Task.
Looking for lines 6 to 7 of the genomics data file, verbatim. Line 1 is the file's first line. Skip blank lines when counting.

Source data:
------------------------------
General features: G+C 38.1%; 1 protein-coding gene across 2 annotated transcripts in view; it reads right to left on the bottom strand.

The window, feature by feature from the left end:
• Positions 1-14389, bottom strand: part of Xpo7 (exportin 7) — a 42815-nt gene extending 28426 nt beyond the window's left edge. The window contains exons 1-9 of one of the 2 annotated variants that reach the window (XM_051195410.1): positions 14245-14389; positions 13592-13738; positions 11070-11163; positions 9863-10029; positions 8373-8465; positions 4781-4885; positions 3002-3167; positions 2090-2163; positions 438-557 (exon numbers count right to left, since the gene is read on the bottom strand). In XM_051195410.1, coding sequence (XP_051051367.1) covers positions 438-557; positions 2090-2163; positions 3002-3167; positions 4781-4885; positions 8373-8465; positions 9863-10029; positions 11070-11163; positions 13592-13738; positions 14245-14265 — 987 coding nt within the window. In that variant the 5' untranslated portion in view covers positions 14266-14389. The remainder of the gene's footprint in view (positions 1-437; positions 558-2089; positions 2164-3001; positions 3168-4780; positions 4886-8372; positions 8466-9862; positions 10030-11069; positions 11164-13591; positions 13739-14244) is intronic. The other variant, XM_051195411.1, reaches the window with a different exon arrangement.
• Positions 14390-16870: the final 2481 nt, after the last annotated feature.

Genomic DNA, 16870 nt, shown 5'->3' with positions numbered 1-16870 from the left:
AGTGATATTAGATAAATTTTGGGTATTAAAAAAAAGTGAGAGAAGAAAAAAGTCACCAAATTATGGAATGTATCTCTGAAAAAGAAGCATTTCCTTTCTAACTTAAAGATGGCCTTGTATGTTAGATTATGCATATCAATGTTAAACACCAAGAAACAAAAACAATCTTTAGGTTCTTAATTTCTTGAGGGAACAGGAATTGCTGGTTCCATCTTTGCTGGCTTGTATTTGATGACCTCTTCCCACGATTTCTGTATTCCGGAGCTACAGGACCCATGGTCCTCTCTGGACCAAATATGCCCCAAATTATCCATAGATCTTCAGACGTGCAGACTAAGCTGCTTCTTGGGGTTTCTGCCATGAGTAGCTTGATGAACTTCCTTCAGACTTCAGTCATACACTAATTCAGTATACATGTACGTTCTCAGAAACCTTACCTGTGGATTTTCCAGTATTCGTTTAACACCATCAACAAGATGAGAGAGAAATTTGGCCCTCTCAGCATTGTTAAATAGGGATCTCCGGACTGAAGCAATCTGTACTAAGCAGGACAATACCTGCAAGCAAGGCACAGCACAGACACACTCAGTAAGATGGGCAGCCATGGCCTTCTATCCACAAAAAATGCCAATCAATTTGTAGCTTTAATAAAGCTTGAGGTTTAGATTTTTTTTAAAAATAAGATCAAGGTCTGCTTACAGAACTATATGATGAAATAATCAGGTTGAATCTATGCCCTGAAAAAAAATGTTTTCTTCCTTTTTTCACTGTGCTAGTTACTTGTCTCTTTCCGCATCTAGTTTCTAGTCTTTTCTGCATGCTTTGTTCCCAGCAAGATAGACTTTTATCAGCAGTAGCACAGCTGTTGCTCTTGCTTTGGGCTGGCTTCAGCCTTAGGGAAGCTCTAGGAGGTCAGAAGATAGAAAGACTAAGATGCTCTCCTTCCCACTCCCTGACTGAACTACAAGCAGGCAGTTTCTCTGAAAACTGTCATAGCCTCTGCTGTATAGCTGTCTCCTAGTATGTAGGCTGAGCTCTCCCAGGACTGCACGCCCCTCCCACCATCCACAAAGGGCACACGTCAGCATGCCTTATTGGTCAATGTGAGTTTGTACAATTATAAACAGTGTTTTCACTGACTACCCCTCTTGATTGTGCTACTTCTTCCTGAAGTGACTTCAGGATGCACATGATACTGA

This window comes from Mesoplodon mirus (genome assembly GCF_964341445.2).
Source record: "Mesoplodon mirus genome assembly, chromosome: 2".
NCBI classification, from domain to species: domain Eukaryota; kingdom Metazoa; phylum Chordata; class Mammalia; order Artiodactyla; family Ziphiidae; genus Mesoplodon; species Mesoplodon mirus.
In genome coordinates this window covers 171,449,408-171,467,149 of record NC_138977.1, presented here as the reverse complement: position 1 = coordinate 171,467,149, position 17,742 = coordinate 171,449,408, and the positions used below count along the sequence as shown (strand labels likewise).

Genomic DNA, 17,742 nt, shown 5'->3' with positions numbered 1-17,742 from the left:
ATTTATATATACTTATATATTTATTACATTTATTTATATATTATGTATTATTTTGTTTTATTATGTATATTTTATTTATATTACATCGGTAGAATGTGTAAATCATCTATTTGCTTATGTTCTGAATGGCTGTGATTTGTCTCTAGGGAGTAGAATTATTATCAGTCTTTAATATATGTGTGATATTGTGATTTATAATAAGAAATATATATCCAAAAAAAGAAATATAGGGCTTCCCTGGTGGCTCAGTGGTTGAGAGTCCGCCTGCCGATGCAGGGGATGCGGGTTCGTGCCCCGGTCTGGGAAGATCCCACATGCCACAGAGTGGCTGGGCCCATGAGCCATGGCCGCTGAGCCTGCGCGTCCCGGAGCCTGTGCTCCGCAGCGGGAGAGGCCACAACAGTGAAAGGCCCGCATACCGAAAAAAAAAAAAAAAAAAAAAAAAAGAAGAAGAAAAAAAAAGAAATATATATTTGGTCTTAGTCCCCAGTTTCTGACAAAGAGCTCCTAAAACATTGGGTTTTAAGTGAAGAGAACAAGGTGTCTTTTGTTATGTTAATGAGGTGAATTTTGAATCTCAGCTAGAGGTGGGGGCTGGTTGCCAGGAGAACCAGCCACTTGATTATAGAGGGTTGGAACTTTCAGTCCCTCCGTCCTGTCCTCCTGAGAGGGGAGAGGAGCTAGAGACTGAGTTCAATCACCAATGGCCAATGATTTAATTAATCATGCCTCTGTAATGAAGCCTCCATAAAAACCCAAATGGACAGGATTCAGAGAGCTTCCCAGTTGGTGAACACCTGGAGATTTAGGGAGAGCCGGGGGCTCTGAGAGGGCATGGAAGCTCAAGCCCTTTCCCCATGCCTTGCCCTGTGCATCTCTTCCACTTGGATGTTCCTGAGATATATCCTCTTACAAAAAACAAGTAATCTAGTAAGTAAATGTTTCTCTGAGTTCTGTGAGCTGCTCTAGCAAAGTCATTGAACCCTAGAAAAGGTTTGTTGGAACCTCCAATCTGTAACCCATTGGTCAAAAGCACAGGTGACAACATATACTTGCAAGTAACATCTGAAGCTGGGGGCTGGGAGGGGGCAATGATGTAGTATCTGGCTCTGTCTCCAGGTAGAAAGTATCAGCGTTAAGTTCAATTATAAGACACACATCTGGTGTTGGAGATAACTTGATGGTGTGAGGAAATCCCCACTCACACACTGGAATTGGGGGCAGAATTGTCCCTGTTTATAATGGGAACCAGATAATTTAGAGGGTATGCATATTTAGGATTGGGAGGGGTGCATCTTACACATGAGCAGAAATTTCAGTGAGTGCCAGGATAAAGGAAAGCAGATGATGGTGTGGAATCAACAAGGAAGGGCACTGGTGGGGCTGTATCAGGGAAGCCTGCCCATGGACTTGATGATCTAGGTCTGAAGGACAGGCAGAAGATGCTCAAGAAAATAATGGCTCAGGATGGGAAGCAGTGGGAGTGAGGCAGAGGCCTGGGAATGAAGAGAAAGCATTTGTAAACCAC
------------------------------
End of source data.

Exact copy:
AGTGATATTAGATAAATTTTGGGTATTAAAAAAAAGTGAGAGAAGAAAAAAGTCACCAAATTATGGAATGTATCTCTGAAAAAGAAGCATTTCCTTTCTAACTTAAAGATGGCCTTGTATGTTAGATTATGCATATCAATGTTAAACACCAAGAAACAAAAACAATCTTTAGGTTCTTAATTTCTTGAGGGAACAGGAATTGCTGGTTCCATCTTTGCTGGCTTGTATTTGATGACCTCTTCCCACGATTTCTGTATTCCGGAGCTACAGGACCCATGGTCCTCTCTGGACCAAATATGCCCCAAATTATCCATAGATCTTCAGACGTGCAGACTAAGCTGCTTCTTGGGGTTTCTGCCATGAGTAGCTTGATGAACTTCCTTCAGACTTCAGTCATACACTAATTCAGTATACATGTACGTTCTCAGAAACCTTACCTGTGGATTTTCCAGTATTCGTTTAACACCATCAACAAGATGAGAGAGAAATTTGGCCCTCTCAGCATTGTTAAATAGGGATCTCCGGACTGAAGCAATCTGTACTAAGCAGGACAATACCTGCAAGCAAGGCACAGCACAGACACACTCAGTAAGATGGGCAGCCATGGCCTTCTATCCACAAAAAATGCCAATCAATTTGTAGCTTTAATAAAGCTTGAGGTTTAGATTTTTTTTAAAAATAAGATCAAGGTCTGCTTACAGAACTATATGATGAAATAATCAGGTTGAATCTATGCCCTGAAAAAAAATGTTTTCTTCCTTTTTTCACTGTGCTAGTTACTTGTCTCTTTCCGCATCTAGTTTCTAGTCTTTTCTGCATGCTTTGTTCCCAGCAAGATAGACTTTTATCAGCAGTAGCACAGCTGTTGCTCTTGCTTTGGGCTGGCTTCAGCCTTAGGGAAGCTCTAGGAGGTCAGAAGATAGAAAGACTAAGATGCTCTCCTTCCCACTCCCTGACTGAACTACAAGCAGGCAGTTTCTCTGAAAACTGTCATAGCCTCTGCTGTATAGCTGTCTCCTAGTATGTAGGCTGAGCTCTCCCAGGACTGCACGCCCCTCCCACCATCCACAAAGGGCACACGTCAGCATGCCTTATTGGTCAATGTGAGTTTGTACAATTATAAACAGTGTTTTCACTGACTACCCCTCTTGATTGTGCTACTTCTTCCTGAAGTGACTTCAGGATGCACATGATACTGA

This window comes from Mesoplodon mirus (genome assembly GCF_964341445.2).